January 20, 2021 12:19AM
Thanks Ryan, appreciate the feedback.
I'm not near the Manistee or Au Sable but would love to fish em one day. Bow river Alberta is my haunt, slightly larger river I believe.
Good point about being a displacement hull, I should talk to someone who has ran an outboard canoe on the river and see what they are using for HP.
Love the look of these Au Sable boats though!
Re: Au Sable river boat, next project
January 20, 2021 02:50AM
A local Bozeman lawyer paid a handsome some for a beautifully hand made Au Sable river boat 35 years ago. That boat got pinned on a rock and split in half on its maiden voyage in Big Hole Canyon, in early Summer high water. This was big news to a young drift boat builder who was me back then. I knew that lawyer and felt badly for him. I did pay attention to the story.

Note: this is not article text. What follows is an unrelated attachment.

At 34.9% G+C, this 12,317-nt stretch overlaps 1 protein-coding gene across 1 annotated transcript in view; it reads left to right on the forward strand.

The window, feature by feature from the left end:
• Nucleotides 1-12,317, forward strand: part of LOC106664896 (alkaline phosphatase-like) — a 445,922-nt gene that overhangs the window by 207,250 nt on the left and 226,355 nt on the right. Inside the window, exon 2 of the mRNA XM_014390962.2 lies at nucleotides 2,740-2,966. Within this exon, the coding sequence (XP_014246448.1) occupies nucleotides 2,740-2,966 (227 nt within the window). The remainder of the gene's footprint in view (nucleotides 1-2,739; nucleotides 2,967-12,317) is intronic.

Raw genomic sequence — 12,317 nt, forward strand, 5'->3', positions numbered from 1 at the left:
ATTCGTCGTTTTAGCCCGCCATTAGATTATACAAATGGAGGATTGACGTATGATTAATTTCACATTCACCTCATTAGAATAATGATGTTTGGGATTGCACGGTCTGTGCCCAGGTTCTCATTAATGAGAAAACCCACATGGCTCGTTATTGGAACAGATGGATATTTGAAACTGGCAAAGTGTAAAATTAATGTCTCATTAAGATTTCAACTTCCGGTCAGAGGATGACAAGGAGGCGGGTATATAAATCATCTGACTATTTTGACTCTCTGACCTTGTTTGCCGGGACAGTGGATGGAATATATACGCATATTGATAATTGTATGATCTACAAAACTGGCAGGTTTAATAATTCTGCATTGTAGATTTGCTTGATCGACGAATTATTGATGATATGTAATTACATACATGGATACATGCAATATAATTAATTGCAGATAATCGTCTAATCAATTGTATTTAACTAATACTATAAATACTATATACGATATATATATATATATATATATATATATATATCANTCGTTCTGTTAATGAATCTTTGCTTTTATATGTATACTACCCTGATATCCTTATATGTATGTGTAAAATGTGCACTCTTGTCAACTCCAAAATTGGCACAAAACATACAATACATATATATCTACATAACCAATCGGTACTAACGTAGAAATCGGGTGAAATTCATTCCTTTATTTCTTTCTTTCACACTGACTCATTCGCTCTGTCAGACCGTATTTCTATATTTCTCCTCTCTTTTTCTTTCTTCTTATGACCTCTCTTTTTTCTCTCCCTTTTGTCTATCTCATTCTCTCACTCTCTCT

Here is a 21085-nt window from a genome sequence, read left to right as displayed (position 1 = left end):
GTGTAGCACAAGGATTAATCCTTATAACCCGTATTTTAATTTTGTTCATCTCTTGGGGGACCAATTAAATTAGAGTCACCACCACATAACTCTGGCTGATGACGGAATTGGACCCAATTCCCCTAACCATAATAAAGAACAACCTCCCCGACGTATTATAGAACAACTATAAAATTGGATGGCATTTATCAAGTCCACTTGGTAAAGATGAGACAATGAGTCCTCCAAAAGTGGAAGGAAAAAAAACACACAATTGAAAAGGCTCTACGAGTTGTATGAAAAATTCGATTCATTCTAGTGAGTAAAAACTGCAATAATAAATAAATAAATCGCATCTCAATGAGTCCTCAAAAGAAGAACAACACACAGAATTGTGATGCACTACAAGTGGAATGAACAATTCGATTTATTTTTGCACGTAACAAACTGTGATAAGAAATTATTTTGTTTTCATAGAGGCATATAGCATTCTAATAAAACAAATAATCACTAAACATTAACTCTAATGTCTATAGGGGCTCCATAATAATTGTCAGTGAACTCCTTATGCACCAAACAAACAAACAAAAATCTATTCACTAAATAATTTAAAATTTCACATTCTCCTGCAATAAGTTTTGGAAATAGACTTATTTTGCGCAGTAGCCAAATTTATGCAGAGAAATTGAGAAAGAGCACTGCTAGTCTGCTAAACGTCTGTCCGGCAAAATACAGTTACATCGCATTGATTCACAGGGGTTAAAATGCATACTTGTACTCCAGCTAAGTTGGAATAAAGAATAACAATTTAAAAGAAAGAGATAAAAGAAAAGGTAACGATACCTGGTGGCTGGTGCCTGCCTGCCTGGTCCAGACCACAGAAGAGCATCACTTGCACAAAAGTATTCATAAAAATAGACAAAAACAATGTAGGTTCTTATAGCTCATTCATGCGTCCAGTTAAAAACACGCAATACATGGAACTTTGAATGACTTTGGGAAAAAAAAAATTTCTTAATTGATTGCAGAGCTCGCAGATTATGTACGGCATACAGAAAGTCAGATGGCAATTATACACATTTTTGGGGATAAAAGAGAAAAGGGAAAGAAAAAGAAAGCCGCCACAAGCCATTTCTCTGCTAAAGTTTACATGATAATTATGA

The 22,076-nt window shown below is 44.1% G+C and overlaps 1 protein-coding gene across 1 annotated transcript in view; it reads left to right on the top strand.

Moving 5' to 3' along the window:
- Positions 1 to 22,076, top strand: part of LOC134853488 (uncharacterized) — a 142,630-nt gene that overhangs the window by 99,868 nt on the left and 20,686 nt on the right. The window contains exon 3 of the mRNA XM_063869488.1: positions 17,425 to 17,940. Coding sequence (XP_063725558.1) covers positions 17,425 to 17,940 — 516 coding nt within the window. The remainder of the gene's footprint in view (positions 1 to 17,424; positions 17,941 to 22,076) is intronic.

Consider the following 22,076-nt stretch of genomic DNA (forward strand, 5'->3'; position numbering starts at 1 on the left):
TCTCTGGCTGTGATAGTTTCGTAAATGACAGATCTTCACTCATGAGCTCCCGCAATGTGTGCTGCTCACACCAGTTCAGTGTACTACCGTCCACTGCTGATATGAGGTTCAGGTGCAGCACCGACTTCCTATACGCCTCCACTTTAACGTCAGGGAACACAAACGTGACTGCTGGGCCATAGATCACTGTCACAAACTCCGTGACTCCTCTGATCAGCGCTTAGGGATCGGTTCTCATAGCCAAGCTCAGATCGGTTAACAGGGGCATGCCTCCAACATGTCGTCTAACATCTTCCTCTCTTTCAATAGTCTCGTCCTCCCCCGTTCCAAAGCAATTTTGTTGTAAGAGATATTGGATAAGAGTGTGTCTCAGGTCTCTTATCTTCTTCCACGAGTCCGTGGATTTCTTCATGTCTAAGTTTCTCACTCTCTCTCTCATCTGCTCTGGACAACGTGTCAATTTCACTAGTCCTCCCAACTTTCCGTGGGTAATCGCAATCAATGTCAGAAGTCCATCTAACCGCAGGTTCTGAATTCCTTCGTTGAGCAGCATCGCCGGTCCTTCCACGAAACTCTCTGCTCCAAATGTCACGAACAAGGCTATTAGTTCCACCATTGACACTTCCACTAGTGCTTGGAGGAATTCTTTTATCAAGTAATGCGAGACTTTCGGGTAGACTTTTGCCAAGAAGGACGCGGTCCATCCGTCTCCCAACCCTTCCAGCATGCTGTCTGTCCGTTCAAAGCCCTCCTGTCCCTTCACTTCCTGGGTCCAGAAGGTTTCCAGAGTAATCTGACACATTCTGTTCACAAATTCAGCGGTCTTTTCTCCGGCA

That unfortunate event may probably had a lot to do with inexperienced rowing too. But I think it's also important to keep in mind the Au Sable (and also what little I know about the Bow) are mostly flat gentle rivers.

Fast water rock gardens with sharp turns are not good places for long skinny boats For water like what they were designed for they are highly tuned not rods that zoom up and down quickly, with minimal effort. But the minute sharp turns (away from certain danger) are part of the equation they're best left at home.
Re: Au Sable river boat, next project
February 05, 2021 09:21PM
I guess I can see it hauling logs down river but of all the possible hulls for fishing, there has to got to be a better choice.